THE drilling company proposing to build a mine in the Whitby area has announced that it has discovered potentially the largest deposit of valuable potash in the world.
The company has also announced that it has recruited a Whitby-born gold-mining rugby player to its geology team.
Preliminary results, gained from the temporary drilling site at Hawsker, have indicated a 65-metre band of polyhalite mineralisation, which is drilling company York Potash’s main target, located underneath the Yorkshire coast.
Chris Fraser, managing director of Sirius Minerals, said: “Although preliminary, these are fantastic results that are a validation of the world-class status of the project.
“The first hole we have drilled has delivered one of the world’s single thickest potash intersections ever reported.”
Work has now finished at the site near Robin Hood’s Bay, which reached a depth of 1,669 metres and the company was able to take samples of three potash seams that exist in the area.
Within the 65-metre band were also two other zones that contain 19 metres of higher grade and thus more valuable, polyhalite.
The site will now be returned to its original condition and Mr Fraser added: “I’d like to thank local people for their understanding while we have been carrying out this first phase of drilling.
“Work on this important first hole took longer than originally scheduled, but we have gained valuable and detailed insight into the geology of the area which should help us to complete the next drilling holes quickly and efficiently.”
Two other sites are currently in place at Ugglebarnby and Raikes Lane, Sneatonthorpe, with a fourth planned for just off the A171, south of the Flask Inn.
Following the appointment of former Boulby mine managing director Graham Clarke to York Potash, the company has further strengthened their team with the appointment of a globe-trotting Whitby geologist.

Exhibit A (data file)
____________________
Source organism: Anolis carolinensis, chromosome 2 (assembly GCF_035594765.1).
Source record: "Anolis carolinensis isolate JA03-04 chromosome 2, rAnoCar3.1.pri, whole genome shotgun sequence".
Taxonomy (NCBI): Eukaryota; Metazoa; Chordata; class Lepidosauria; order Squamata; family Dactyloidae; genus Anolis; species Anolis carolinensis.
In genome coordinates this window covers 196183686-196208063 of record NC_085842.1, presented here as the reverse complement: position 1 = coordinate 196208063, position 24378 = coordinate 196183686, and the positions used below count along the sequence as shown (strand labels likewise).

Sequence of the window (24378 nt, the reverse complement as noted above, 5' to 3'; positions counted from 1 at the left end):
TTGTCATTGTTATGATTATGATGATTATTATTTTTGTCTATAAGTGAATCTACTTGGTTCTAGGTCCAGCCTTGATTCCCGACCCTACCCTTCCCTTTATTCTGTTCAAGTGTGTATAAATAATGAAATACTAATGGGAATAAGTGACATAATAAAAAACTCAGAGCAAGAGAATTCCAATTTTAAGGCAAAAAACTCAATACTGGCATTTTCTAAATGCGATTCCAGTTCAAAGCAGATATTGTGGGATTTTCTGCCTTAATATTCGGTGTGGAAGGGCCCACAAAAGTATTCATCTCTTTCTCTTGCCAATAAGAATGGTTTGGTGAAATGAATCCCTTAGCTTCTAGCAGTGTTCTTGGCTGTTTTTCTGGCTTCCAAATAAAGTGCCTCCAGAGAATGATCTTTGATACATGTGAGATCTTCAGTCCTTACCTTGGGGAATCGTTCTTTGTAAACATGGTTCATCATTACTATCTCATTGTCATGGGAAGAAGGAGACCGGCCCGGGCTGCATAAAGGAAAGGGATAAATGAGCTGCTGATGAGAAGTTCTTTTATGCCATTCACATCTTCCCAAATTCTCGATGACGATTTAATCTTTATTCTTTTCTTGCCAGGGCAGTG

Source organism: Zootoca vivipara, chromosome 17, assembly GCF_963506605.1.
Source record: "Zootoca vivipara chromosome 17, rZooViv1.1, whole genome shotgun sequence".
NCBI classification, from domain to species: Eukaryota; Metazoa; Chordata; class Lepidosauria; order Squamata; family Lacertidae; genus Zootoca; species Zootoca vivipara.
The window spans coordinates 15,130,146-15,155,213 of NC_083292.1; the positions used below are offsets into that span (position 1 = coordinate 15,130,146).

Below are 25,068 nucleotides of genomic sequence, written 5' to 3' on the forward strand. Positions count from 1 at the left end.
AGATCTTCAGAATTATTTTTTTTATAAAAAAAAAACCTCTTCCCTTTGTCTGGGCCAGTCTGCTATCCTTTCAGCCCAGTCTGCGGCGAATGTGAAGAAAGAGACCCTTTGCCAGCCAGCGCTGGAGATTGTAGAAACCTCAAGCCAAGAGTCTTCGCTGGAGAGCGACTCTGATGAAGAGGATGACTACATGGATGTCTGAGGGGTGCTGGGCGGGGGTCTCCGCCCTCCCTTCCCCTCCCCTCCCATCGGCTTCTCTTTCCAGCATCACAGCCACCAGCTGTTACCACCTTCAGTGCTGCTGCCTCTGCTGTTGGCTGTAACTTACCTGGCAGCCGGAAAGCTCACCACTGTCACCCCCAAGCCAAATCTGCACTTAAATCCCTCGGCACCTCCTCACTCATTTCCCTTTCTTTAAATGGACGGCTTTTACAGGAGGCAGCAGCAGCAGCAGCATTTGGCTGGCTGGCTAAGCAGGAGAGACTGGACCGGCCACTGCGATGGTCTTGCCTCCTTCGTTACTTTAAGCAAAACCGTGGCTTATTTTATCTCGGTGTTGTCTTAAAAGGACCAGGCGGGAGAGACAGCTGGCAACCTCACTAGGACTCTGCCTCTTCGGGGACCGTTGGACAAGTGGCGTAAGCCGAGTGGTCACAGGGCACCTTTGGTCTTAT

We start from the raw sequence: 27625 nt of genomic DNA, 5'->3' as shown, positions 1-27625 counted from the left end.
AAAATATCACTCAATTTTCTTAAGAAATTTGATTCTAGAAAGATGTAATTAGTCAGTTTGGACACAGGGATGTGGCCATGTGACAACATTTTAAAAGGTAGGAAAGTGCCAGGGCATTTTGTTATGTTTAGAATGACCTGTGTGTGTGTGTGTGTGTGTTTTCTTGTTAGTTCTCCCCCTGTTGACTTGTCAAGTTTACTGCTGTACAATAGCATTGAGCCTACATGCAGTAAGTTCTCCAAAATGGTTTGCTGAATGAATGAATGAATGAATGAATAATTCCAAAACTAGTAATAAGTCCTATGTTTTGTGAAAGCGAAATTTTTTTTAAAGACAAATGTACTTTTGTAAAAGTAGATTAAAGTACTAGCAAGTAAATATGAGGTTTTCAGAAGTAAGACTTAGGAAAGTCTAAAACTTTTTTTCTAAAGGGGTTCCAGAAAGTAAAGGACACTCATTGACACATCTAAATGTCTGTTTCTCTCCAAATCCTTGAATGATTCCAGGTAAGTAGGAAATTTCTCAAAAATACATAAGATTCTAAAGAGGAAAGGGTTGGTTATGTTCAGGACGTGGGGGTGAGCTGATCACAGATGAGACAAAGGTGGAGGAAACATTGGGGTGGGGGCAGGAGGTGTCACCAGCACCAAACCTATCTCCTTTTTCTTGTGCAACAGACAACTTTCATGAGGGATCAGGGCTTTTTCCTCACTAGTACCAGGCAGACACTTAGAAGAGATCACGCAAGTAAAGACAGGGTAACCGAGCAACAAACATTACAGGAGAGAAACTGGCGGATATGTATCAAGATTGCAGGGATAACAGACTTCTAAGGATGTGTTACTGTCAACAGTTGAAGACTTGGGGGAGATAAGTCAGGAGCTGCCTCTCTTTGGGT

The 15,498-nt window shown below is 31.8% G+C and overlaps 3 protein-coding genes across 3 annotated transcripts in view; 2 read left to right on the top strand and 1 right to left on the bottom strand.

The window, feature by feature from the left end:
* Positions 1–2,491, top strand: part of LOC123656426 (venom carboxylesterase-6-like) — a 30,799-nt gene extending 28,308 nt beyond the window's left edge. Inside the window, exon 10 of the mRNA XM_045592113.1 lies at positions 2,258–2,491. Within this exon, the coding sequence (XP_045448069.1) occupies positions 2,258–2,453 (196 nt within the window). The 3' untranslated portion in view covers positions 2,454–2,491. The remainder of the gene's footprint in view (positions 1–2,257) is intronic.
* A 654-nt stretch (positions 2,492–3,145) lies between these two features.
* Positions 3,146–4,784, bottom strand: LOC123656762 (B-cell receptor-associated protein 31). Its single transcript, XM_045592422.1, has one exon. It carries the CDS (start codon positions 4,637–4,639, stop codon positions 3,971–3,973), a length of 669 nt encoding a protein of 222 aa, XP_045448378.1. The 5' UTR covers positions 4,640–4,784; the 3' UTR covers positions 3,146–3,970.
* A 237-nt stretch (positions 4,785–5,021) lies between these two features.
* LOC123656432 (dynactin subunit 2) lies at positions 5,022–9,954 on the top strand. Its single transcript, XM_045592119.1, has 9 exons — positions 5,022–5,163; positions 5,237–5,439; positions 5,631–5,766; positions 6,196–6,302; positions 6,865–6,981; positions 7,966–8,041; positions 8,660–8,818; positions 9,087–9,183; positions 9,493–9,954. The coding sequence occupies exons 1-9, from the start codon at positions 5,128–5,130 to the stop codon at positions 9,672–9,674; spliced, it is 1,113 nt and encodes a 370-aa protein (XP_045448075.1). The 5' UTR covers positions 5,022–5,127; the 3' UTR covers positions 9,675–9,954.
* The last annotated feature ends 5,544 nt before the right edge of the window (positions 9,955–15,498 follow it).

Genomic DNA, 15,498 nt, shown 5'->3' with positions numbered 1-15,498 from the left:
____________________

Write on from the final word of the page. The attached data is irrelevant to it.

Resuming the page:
Tristan Pottas (28) had been working in the gold mines of Peru and Australia, but has returned home to analyse the potash being removed from the preliminary drilling.
The University of Liverpool graduate said: “While I’ve enjoyed my global travels and picked up valuable mining experience in some far-flung locations, this is a once in a lifetime opportunity to not only work on one of the world’s most important potash mines, but also to return back home.
The return to Whitby has also enabled the keen sportsman to resume his rugby playing career with Whitby Rugby Club’s first team.
Managing director Chris Fraser added: “Tristan has built up a wealth of mining experience in Australia and Latin America and as a highly-skilled geologist, he is a fantastic addition to our growing team.
“The project is in its fast-moving exploratory stage and we are committed to providing job opportunities for local people wherever possible, so we’re delighted to welcome Tristan back to his local area.”